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How to Build a Tiered Garden on a Slope

Sloped gardens are certainly not ideal for most gardeners. They affect the drainage of the soil, add to problems with erosion, and can make planting crops an extremely difficult task. Even mowing the lawn becomes a much more tiresome task as you have to spend at least half of it walking uphill. This is not something any gardener really wants, whether they are young or getting on in a few years. 

One of the most common solutions to a sloped garden is to transform it by building terraces on it .

By building a tiered garden on a slope, you are giving yourself far more options when it comes to what you can do with your outdoor space. You will have a far greater number of plants to choose from once your terraces are built, you can turn that sloped lawn into a few, smaller and flatter grassy areas that are much less hassle to cut, and you will give your garden an incredible new look in the process.

Sound good? Well strap on your wellies as we show you how to build a tiered garden on a slope.

Building a tiered garden on a slope: Planning

As with all DIY jobs, the better you plan, the better the results. The main thing you need to know, before anything else can be planned, is the rise and run of your garden slope. The run is the horizontal distance from the top of the slope to the bottom of it. The rise, as you might have guessed, is how tall the top of the slope rises from the bottom of it.

One of the easiest ways to work these measurements out is to use a couple of poles, a length of string, and a spirit level. Stick one pole in the ground at the top of the slope and one at the bottom. Tie the string to the base of the pole at the top of the hill, and then tie the other end to the other pole. 

Use your spirit level to check that the string runs perfectly horizontal between the two. Once you are happy that it’s right, simply measure out the distance the string covers for the run, and measure from the ground up to the string on the lower pole for the rise. 

Armed with your measurements, you can now plan how big your flat tiers will be on a piece of paper. It will also tell you how tall your retaining wall is going to have to be.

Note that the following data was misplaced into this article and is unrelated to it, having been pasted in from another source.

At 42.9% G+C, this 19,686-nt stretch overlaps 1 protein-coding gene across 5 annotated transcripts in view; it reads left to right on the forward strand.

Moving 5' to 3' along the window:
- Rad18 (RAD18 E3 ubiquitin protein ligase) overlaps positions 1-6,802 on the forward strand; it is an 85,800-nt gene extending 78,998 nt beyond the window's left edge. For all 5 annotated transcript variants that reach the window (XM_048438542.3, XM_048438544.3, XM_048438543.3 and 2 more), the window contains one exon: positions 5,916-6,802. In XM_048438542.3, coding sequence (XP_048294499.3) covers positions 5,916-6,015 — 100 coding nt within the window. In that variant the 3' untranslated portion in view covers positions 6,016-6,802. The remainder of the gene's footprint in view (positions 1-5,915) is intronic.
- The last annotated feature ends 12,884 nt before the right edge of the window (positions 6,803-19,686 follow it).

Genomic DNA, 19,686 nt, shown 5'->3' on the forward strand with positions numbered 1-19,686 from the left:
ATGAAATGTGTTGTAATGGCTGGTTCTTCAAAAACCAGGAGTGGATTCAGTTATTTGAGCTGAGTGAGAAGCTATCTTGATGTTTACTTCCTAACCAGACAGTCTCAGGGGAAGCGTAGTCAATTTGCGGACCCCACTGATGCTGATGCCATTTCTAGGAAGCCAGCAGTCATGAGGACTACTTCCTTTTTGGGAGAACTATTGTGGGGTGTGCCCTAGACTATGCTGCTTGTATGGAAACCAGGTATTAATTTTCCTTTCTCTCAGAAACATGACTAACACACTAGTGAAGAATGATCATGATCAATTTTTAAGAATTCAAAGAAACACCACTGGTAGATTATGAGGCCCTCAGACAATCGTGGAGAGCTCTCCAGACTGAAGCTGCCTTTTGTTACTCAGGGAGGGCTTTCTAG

Building a tiered garden on a slope: retaining wall

To build a tiered garden on a slope, you are going to need to know how to build a proper retaining wall. We have an in depth, step by step, article on how to build a retaining wall for your garden that will guide you through the entire process, so I won’t go into huge details here. Just follow the link and it will teach you everything you need to know, including the depth to dig, the best materials, and how to create proper drainage, which is absolutely essential.

You can build retaining walls out of rocks, large pieces of timber, logs, bricks, or concrete blocks. You can also use cages filled with rocks that are called gabions. The choice is largely a personal one and should be something that suits your vision for your future tiered garden, but also something you know you can rely on to withstand the forces placed upon it. A petrol auger with supports isn’t a bad shout either.

Please don’t undertake building a tiered garden on your garden slope if you aren’t prepared to put in a lot of work. Doing this is quite a labour intensive task, with a lot of digging and lugging heavy materials around, so if you are not that physically able, it might be better paying someone else to do it for you.

Building a tiered garden on a slope: piling in the soil

Once you’ve built your retaining wall, you are now ready to put your soil down behind it. If you’re not sure how much soil to pile in there you can use your rise and run measurement to help you work out the area of a triangle. Then you just multiply this by your retaining wall length and it will give you a fair enough idea of how much soil to pack in.

Once the soil is in, it is incredibly important that you take your time checking that it is level. So, grab your spirit level and get to work. If your soil isn’t level, add more topsoil, or take some away until you’re happy. Try to use the soil from your garden as much as possible rather than buying topsoil, or disposing of large quantities of your original soil. It’ll save you money in more ways than one. If you’re worried about soil quality check the link provided.

When everything is level, it is a good idea to use a soil compactor to get rid of any underlying air pockets, or unseen cavities. Doing this has multiple benefits, but the main one is stopping your nice, flat, garden from becoming anything but that due to rainfall.

Building a tiered garden on a slope: Planting


All that’s left to do now, is to decide on what you are going to plant on your new tiered terraces. Will you just plant grass seed down and have multiple levels of beautiful, emerald green grass? Or perhaps, you will plant beds filled with a wide variety of plants on each tier, filling your garden with colour? Maybe you want to use those beds for growing vegetables? You will want to think about the shape of your borders as well.

How to pick the best lawn mower for slopes (UK)

Whatever you decide to go with, we are sure it will look so much better than a boring old slope, and certainly make you feel much happier when you look out of the window. 

For now, that’s all from us here at garden toolbox, but why don’t you spend a few moments browsing this site that we are so proud of. We put a lot of work into bringing you the most comprehensive gardening information, how to articles, tips and tricks, growing guides, and product reviews.